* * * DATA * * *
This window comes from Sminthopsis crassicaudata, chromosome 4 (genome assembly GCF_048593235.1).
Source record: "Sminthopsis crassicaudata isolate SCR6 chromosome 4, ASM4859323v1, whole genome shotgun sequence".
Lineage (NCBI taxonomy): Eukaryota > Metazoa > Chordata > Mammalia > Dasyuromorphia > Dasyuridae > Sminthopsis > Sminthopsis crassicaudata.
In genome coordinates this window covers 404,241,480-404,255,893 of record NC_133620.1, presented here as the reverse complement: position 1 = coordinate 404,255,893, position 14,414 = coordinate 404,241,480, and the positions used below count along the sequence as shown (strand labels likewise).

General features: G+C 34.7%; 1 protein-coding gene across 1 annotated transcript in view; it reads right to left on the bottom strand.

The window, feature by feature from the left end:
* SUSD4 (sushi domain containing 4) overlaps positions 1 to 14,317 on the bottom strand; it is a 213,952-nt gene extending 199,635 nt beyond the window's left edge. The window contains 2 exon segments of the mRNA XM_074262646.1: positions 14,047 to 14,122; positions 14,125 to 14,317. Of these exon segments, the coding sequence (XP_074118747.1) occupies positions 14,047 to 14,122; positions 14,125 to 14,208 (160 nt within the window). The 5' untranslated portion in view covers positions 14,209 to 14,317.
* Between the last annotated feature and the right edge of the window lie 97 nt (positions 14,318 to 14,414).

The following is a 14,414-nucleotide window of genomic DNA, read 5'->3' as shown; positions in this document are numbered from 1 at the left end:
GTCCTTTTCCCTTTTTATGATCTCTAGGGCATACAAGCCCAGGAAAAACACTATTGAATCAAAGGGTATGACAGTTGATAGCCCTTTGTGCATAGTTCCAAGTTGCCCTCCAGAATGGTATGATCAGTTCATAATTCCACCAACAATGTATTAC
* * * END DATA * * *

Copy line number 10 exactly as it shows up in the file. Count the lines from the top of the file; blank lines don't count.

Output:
GTCCTTTTCCCTTTTTATGATCTCTAGGGCATACAAGCCCAGGAAAAACACTATTGAATCAAAGGGTATGACAGTTGATAGCCCTTTGTGCATAGTTCCAAGTTGCCCTCCAGAATGGTATGATCAGTTCATAATTCCACCAACAATGTATTAC